In the mid-1950s the world envisioned by futurists was a technological promise on the verge of happening. In our future there were cars that would drive themselves or transform into helicopters, taking us above the traffic. In time there would be video telephones, robots to do our work, rocket ships with atomic motors that would take us to the moon for a vacation. As a young boy my head was full of these marvels. I was very anxious for all of it to finally happen, even asking my mother at one point, "So when is the future going to be here?" as if there was an actual date we'd all be transformed into a brand-new space age world.*

So when I saw Forbidden Planet, with its (then) futuristic sets, the flying saucer-style spaceship and especially Robby the Robot, I was very taken. I knew the rest of the high tech-looking sets were fake, but I believed that Robby was a real, functioning robot. Dad had a good laugh when I told him that. A year later we saw Robby in The Invisible Boy, but by then I wasn't so easily duped by the need of my imagination to make my fantasies reality.

This 1979 issue of Cinefantastique, with its special coverage of the making of Forbidden Planet, is fun to read, to see how they did behind the camera what later turned up on the movie screen.

The centerfold is the artwork for the Forbidden Planet movie poster. I don't know what advertising would have done if they didn't show such a cliché, a monster, a robot, an alien, etc., carrying a limp girl. Just once they couldn't carry a guy...?

The behind-the-scenes photo is of special effects technicians with the robot, and the tech who operated it. The inset is of actress Gale "My Little Margie" Storm with tech Eddie Fisher, who was Robby the Robot.

*In all of those predictions the futurists missed predicting cellular phones and the Internet.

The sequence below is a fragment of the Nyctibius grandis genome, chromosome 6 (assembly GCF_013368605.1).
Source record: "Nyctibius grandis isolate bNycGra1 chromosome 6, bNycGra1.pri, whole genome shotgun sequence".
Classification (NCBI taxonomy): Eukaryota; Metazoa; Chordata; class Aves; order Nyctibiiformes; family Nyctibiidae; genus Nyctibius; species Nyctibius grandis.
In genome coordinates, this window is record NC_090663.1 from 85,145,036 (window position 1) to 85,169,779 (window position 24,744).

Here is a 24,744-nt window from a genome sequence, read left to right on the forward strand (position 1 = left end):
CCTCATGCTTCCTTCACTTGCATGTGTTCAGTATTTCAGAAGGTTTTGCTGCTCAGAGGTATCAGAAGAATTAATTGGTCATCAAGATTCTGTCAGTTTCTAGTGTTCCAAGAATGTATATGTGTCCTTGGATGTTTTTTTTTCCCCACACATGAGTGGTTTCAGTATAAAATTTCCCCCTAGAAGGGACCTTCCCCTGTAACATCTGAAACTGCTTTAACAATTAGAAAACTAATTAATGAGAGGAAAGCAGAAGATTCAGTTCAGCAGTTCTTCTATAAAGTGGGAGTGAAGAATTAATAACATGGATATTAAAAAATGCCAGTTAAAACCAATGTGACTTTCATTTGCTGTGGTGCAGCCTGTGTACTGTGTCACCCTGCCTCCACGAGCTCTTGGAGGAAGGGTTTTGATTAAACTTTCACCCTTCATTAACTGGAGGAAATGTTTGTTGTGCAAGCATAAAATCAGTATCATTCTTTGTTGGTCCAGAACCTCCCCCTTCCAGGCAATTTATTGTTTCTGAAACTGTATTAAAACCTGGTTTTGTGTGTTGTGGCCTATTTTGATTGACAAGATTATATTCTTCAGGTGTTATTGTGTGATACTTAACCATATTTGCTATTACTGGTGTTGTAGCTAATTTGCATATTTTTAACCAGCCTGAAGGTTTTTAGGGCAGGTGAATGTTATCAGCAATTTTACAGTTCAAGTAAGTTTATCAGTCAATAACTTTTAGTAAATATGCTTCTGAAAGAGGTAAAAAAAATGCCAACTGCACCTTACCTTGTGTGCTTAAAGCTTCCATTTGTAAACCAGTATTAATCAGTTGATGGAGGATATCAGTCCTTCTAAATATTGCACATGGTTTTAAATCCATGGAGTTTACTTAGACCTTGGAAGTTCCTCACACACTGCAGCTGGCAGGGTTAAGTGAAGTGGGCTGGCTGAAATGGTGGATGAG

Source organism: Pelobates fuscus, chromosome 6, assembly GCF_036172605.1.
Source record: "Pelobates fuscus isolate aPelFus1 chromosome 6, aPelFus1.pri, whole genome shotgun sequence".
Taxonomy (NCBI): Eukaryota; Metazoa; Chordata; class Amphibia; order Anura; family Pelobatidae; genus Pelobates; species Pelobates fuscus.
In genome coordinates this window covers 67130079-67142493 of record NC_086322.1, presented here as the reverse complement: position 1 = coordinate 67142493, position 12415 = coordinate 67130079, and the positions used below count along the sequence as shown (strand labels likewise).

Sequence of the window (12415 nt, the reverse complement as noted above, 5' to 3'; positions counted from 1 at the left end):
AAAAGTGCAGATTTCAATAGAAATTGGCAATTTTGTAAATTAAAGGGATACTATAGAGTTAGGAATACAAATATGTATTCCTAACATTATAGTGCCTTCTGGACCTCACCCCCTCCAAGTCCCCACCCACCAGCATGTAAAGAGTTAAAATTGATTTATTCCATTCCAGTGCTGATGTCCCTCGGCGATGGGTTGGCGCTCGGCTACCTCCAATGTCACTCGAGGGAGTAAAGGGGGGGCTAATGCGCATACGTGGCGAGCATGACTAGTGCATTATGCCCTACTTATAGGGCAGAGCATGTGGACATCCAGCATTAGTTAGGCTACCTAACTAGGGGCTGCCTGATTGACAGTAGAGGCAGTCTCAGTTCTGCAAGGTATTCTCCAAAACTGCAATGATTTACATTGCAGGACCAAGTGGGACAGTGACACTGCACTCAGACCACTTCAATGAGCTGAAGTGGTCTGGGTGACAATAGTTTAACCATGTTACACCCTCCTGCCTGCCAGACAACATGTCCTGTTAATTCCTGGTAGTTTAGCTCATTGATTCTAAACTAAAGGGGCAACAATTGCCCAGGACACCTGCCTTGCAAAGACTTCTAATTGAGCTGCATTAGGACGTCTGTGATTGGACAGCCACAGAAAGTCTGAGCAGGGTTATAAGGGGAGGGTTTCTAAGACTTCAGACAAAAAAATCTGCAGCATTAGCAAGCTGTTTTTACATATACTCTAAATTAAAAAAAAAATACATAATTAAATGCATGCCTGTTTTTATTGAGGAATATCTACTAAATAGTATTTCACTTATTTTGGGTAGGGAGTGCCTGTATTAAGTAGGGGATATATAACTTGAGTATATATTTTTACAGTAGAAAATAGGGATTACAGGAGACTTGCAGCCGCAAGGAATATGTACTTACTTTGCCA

Monday, January 17, 2011

Science fiction double feature

This weekend I watched a couple of classic 1950's science fiction movies, Earth Vs. The Flying Saucers and Forbidden Planet. I've seen them many times over the years, but the first time I saw them was during their individual theatrical releases in 1956.

Dr. and Mrs. Marvin first see a flying saucer. "Hey, honey, is the collision insurance on our car paid up?"
Earth Vs. The Flying Saucers is probably best known for the stop-motion animation by Ray Harryhausen. The version I saw on DVD was colorized. Both the original black and white and colorized versions are available on the DVD, and the viewer can switch between them.

Special effects in both movies would be viewed by today's audiences as old-fashioned. The flying saucers in Earth are nicely done, but the way scenes are set up is crude by today's standards. Harryhausen would move a model flying saucer a quarter-inch or so for each frame, against a frame of an already filmed background, then re-photograph both. The second generation rear screen projection gives many of the backgrounds a grainy look.

Forbidden Planet makes extensive use of painted mattes for backgrounds, was filmed on a sound stage at MGM, and looks it. As a nine-year-old I wasn't very discriminating. All the special fx in both movies looked fine to me. But today's movie audience, spoiled by CGI wizardry, would laugh at most of the special effects techniques used.

Earth--which should probably be called America Vs. The Flying Saucers--has a typical alien invasion plot, even though it credits the book Flying Saucers From Outer Space by Donald E. Keyhoe, for its origin. Keyhoe's book describes UFO sightings, and is not a novel about an invasion from space (unless you count weird lights and unidentified things in the skies as an invasion).

The aliens in Earth Vs. The Flying Saucers are close to the descriptions people give of alien "grays", with huge, black-colored eyes.